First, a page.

Fingerprinting foreigners

February 2004 Access Control & Identity Management

Imagine that you are going on vacation to some exotic country. You get your visa, plan your trip, and take a long flight. How would you feel if, at the border, you were photographed and fingerprinted? How would you feel if your biometrics stayed in that country’s computers for years? If your fingerprints could be sent back to your home country? Would you feel welcomed by that country, or would you feel like a criminal?

This month the US government began doing just that to an expected 23 million visitors to the US. The US-VISIT program is designed to capture biometric information at its borders. Only citizens of 27 countries who do not need a visa to enter the US, mostly in Europe, are exempt. Currently, all 115 international airports and 14 seaports are covered, and over the next three years this program will be expanded to cover at least 50 land crossings, and also to screen foreigners exiting the country.

None of this comes cheaply. The program cost $380 million in 2003 and will cost at least the same in 2004. But that is just the start; the Department of Homeland Security's total cost estimate nears $10 billion.

Combatting terrorism?

According to the Bush administration, the measures are designed to combat terrorism. As a security expert, it is hard for me to see how. The 9/11 terrorists would not have been deterred by this system; many of them entered the country legally on valid passports and visas. The US has a 5500-mile long border with Canada, and another 2000-mile long border with Mexico. Two-to-three-hundred thousand people enter the country illegally each year from Mexico. Two-to-three-million people enter the country legally each year and overstay their visas. Capturing the biometric information of everyone entering the country does not make us safer.

What is the yardstick?

And even if we could completely seal our borders, fingerprinting everyone still would not keep terrorists out. It is not like we can identify terrorists in advance. The border guards cannot say "this fingerprint is safe; it is not in our database" because there is no comprehensive fingerprint database for suspected terrorists.

More dangerous is the precedent this program sets. Today the program only affects foreign visitors with visas. The next logical step is to fingerprint all visitors to the US, and then everybody, including US citizens.

Following this train of thought quickly leads to sinister speculation. There is no reason why the program should be restricted to entering and exiting the country; why should not every airline flight be 'protected?' Perhaps the program can be extended to train rides, bus rides, entering and exiting government buildings. Ultimately the government will have a biometric database of every US citizen - face and fingerprints - and will be able to track their movements. Do we want to live in that kind of society?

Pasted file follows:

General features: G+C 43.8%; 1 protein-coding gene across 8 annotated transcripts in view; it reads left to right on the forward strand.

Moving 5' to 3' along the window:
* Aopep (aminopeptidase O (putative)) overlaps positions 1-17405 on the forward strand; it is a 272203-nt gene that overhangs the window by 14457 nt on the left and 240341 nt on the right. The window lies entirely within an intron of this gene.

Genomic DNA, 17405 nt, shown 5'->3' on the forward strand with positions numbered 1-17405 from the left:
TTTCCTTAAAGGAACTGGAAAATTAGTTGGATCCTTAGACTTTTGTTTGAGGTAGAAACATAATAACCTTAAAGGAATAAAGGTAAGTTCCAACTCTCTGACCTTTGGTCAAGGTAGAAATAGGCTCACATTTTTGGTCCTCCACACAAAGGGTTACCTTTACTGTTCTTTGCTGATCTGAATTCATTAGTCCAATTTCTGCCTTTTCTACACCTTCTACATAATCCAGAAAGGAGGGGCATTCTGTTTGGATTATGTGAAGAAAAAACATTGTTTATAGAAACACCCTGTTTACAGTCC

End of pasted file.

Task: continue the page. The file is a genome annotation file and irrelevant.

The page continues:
Retaliation is another worry. Brazil is now fingerprinting Americans who visit that country, and other countries are expected to follow suit. All over the world, totalitarian governments will use the fingerprinting regime to justify fingerprinting Americans who enter their countries. This means that your prints are going to end up on file with every tin-pot dictator from Sierra Leone to Uzbeckistan. And Tom Ridge has already pledged to share security information with other countries.

A trade-off

Security is a trade-off. When deciding whether to implement a security measure, we must balance the costs against the benefits. Large-scale fingerprinting is something that does not add much to our security against terrorism, costs an enormous amount of money that could be better spent elsewhere. Allocating the funds on compiling, sharing, and enforcing the terrorist watch list would be a far better security investment. As a security consumer, I am getting swindled.

America's security comes from our freedoms and our liberty. For over two centuries we have maintained a delicate balance between freedom and the opportunity for crime. We deliberately put laws in place that hamper police investigations, because we know we are more secure because of them. We know that laws regulating wiretapping, search and seizure, and interrogation make us all safer, even if they make it harder to convict criminals.

The US system of government has a basic unwritten rule: the government should be granted only limited power, and for limited purposes, because of the certainty that government power will be abused. We have already seen the US-PATRIOT Act powers granted to the government to combat terrorism directed against common crimes. Allowing the government to create the infrastructure to collect biometric information on everyone it can is not a power we should grant the government lightly. It is something we would have expected in former East Germany, Iraq, or the Soviet Union. In all of these countries greater government control meant less security for citizens, and the results in the US will be no different. It is bad civic hygiene to build an infrastructure that can be used to facilitate a police state.

Source: Bruce Schneier, Counterpane Internet Security.

A version of this essay originally appeared in Newsday.,0,1880923.story

Office of Homeland Security webpage for the program:

News articles:,0,42711.story,0106-hutchinson.shtm,1231-krikorian.shtm


Brazil fingerprints U.S. citizens in retaliation:

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